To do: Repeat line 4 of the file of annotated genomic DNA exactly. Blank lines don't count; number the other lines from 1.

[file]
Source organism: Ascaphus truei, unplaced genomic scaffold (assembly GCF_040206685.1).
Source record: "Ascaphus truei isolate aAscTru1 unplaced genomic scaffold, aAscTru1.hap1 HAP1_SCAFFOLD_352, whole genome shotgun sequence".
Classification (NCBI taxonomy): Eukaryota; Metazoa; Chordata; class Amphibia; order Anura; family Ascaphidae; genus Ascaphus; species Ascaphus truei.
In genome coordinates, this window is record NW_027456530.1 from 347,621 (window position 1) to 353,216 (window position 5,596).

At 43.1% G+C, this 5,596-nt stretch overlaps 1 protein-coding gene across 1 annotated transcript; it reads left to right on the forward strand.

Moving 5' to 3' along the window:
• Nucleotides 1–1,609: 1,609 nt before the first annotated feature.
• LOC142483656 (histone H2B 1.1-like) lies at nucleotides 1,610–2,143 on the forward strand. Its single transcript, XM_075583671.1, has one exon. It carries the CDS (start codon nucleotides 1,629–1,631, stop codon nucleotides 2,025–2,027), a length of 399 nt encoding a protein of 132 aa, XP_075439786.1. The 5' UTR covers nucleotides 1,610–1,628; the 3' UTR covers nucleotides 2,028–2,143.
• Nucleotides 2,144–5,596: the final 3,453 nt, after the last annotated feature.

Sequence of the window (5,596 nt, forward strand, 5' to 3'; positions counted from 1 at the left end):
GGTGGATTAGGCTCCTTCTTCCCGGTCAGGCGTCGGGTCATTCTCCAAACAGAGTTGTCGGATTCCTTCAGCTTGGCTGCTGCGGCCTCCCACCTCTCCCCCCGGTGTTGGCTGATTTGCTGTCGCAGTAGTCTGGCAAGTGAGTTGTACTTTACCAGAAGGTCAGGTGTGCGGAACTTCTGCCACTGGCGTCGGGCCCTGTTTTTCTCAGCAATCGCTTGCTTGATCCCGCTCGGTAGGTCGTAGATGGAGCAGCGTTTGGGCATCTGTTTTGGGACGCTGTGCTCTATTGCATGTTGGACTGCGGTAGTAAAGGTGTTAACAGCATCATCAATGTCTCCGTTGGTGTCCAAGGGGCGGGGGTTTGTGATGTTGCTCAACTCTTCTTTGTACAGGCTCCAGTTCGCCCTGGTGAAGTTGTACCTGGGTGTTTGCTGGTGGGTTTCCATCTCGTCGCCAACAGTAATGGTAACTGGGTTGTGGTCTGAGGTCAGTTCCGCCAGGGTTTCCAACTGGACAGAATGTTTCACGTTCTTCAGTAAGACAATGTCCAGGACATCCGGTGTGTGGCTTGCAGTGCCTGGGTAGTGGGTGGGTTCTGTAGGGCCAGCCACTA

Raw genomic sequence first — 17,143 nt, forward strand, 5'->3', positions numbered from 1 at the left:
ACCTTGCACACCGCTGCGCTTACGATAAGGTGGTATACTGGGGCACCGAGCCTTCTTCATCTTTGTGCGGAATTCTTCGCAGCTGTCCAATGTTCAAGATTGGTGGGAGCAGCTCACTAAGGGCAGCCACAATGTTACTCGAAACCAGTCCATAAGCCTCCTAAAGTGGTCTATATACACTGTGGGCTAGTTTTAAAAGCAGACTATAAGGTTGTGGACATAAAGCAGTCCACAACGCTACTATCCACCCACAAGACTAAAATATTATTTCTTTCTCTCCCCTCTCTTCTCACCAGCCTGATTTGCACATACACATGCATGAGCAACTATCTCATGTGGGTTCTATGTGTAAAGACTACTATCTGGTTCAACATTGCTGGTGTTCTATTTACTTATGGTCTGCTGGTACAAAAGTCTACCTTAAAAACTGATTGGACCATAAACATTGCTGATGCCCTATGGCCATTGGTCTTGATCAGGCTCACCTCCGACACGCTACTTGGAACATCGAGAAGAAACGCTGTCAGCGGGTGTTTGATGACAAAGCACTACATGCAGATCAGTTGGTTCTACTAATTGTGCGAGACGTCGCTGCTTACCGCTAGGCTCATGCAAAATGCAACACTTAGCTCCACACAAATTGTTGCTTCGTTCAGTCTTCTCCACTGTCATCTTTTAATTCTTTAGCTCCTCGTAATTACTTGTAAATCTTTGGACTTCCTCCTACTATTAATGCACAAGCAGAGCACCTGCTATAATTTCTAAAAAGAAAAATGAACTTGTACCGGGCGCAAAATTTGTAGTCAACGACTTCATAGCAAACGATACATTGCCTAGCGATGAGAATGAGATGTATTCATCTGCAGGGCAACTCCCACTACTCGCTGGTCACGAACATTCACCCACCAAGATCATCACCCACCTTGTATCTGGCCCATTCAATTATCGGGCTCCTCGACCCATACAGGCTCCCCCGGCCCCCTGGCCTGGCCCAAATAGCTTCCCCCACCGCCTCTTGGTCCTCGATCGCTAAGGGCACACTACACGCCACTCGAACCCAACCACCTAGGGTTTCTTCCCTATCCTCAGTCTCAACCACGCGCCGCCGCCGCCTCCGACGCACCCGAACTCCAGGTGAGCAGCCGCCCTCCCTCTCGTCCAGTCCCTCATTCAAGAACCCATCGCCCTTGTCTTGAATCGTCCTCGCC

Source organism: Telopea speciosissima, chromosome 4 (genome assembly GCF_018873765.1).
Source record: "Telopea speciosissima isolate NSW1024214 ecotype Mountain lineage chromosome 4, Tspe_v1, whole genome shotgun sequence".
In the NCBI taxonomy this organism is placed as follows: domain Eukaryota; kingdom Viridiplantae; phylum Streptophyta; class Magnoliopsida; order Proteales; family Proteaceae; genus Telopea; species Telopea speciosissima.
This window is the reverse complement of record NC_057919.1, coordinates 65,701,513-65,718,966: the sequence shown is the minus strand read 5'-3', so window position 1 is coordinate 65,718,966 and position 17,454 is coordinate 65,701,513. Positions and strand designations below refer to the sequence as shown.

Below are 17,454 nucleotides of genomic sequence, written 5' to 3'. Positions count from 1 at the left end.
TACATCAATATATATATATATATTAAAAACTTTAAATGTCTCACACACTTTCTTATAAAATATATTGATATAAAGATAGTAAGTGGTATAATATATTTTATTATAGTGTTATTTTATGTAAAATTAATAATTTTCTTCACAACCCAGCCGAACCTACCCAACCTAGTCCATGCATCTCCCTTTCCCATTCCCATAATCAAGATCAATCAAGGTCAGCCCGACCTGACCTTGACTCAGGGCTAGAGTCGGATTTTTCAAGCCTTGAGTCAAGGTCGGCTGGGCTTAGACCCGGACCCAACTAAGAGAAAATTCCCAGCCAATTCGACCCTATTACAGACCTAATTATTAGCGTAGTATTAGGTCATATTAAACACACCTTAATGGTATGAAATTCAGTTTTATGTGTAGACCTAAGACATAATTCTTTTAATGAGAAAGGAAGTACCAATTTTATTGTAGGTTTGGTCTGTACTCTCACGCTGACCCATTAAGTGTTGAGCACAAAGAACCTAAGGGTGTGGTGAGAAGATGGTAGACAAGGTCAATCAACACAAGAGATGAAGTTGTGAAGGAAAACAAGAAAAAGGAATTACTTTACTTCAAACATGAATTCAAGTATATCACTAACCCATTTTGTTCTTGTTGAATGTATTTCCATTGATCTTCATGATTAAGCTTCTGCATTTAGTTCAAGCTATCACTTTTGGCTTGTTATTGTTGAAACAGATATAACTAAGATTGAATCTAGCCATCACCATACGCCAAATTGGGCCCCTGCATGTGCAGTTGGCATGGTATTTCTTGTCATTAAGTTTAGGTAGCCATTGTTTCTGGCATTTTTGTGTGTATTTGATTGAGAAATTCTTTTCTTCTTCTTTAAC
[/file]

In genome coordinates, this window is record NW_027456530.1 from 347,621 (window position 1) to 353,216 (window position 5,596).